Thanks @Chalnoth
What processes?These processes?
But, aren't supernova inside a galaxy, and they warm some locations far away from them?
Right. But they send out a lot of high-energy photons, which occasionally bounce into the warm-hot intergalactic medium. It's definitely rare for these to collide, but apparently the atoms cool only very slowly, so the small number of high-energy photons are enough to keep the medium hot and ionized.
 
  • #7
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Thank you very much @Chalnoth
It's clear then.
I thought the intergalactic space gets hot by itself, just as Hubble Law. That intergalactic space expands by itself.
So, it does not. All the energy comes from inside the galaxies.
 
  • #8
Bandersnatch
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@Stephanus don't confuse metric expansion of the universe with expansion of hot intergalactic medium! All the properties of the matter in the universe apart from its density have no bearing on the expansion. You can't treat it as if it were an ideal gas.
So space does expand by itself in the sense that it is not powered by anything either inside, nor outside galaxies.
 
  • #9
PeterDonis
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space does expand by itself in the sense that it is not powered by anything either inside, nor outside galaxies.
This way of stating it can be misleading (as a number of other recent threads have shown). A better way to say it would be that what we call the "expansion of the universe" does not depend on any of the internal dynamics of galaxies, or intergalactic gas clouds, or any such objects. Except for the acceleration due to dark energy, the expansion of the universe is entirely a matter of inertia--the universe at the end of inflation was in a very hot, dense, rapidly expanding state, and today's expansion is just the extrapolation of that forward by 13.8 billion years or so, taking into account the average density of matter and energy.
 
  • #10
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@Stephanus don't confuse metric expansion of the universe with expansion of hot intergalactic medium! All the properties of the matter in the universe apart from its density have no bearing on the expansion. You can't treat it as if it were an ideal gas.
So space does expand by itself in the sense that it is not powered by anything either inside, nor outside galaxies.
Thanks @Bandersnatch for your correction.
Yes, I do know that somehow space in intergalactic medium expands, and it is not powered, as you said, by anythying inside nor outside galaxies.
What I don't didn't know was what powers the warm intergalactic medium space. But now I know. It's the supernova, quasar, gamma ray burst do that. It's not like space expansion which expands by itself and doesn't have anything to do by neither inside or outside.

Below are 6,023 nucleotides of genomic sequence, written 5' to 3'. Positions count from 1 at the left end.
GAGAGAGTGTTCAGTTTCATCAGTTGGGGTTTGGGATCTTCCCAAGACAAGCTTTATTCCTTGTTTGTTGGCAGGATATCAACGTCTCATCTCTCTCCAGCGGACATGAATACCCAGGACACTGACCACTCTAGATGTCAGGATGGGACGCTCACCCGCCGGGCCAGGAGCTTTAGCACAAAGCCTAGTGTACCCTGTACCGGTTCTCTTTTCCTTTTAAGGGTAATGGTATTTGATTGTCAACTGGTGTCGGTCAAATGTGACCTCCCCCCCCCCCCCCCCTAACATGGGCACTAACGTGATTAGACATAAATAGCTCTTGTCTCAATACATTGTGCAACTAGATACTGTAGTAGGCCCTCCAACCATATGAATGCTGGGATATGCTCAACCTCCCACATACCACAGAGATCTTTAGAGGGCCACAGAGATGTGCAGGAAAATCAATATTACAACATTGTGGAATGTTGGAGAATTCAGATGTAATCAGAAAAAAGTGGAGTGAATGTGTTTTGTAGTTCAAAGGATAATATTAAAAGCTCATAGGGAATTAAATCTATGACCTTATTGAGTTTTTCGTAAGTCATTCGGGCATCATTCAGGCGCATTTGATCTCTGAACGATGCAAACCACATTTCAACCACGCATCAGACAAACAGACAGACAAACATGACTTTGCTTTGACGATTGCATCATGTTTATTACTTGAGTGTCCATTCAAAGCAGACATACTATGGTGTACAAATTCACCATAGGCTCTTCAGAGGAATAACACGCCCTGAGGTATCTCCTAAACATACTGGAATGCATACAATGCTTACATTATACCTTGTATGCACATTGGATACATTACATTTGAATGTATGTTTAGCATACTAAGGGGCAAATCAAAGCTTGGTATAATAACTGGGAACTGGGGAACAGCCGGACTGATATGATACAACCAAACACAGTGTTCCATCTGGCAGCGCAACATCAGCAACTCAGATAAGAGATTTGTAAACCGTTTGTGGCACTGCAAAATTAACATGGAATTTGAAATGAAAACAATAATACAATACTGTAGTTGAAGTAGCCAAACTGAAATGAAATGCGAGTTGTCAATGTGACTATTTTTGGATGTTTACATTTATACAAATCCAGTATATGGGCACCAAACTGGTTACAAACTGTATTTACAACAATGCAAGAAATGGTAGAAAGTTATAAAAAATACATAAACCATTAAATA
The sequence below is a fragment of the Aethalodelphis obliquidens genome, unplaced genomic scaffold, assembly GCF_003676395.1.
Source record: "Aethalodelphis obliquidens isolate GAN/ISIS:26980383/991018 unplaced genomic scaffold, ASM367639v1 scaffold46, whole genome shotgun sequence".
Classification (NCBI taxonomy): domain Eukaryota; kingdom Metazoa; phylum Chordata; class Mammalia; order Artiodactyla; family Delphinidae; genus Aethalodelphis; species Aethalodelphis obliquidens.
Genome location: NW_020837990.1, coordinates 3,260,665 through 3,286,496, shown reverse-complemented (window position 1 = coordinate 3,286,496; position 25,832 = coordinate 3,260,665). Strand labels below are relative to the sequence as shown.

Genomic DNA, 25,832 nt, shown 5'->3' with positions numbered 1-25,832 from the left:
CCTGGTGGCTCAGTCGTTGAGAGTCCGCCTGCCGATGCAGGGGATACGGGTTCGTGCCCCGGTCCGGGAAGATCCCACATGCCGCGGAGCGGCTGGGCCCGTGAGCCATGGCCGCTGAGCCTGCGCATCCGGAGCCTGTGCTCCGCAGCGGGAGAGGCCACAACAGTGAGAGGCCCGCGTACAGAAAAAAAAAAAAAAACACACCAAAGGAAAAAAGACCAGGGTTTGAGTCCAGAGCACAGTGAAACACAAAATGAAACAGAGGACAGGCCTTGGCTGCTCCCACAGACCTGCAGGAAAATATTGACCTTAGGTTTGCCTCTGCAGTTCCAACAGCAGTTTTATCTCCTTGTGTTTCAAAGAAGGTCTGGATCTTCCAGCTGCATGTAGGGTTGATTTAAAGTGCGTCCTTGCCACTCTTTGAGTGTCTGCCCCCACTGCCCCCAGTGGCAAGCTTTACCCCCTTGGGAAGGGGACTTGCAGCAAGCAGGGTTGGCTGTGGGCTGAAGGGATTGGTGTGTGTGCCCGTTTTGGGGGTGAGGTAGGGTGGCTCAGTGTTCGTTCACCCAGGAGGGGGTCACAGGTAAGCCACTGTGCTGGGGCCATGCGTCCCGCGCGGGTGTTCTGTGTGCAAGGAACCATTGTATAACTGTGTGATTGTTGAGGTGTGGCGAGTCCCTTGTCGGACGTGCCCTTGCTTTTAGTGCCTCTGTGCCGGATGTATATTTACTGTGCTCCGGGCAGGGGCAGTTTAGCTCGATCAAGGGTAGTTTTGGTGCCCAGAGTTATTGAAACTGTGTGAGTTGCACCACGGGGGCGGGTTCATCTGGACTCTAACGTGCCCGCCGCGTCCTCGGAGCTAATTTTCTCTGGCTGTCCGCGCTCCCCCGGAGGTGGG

Thanks :smile:
[Add:
Actually I want to know why the universe comes from nothing.
- Why the net energy in the universe is zero
- What is the total energy in the universe.
And if space in intergalactic medium can get warm by itsefl, wouldn't it be difficult to calculate the total energy of the universe?
But those belong to a new thread I think.
Now, I just want to try to calculate the total energy of the universe.
Wiki says that the universe is
4.66% matter (and energy I think)
23% dark matter
72% dark energy,
But this also belong to a new thread.

]
 
  • #11
PeterDonis
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But this also belong to a new thread.
Yes, so please start one if you want to discuss further. But before doing that, you might want to search the forums for previous threads on "the total energy of the universe", and on "the universe came from nothing". You appear to have misconceptions about these concepts that you should correct before posting about them.
 
  • #12
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Thanks @PeterDonis
Of course I wouldn't ask these questions
- Total energy of the universe
- Universe from nothing

in this thread.
I have misconception about this. But one thing that I want to know is whether the warm hot intergalactic medium is a special space property such as the space expansion as mentioned in Hubble Law, or it's caused by galaxies around it.
And I have had the answer in this thread. They are supernova, gamma ray burst, active galaxy nuclei.
To know further about those topics I have to read several sources further.
Thank you very much.
 
  • #13
PeterDonis
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Of course I wouldn't ask these questions
- Total energy of the universe
- Universe from nothing

in this thread.
My point is that you shouldn't ask them at all; you should first spend some time looking up references--previous PF threads, and good textbooks or papers on cosmology. Sean Carroll's lecture notes on GR contain good information along these lines. Looking up good references and understanding them should show you that neither of these questions are well posed; they don't have well-defined answers at all. So it's pointless to ask them.
 
  • #14
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My point is that you shouldn't ask them at all; you should first spend some time looking up references--previous PF threads, and good textbooks or papers on cosmology. Sean Carroll's lecture notes on GR contain good information along these lines. Looking up good references and understanding them should show you that neither of these questions are well posed; they don't have well-defined answers at all. So it's pointless to ask them.
Ahh, that's your point!:smile:
Not to ask them in this thread but not to ask them at all! Thanks.
I'll do my reading.
Sean Carroll? Thank you very much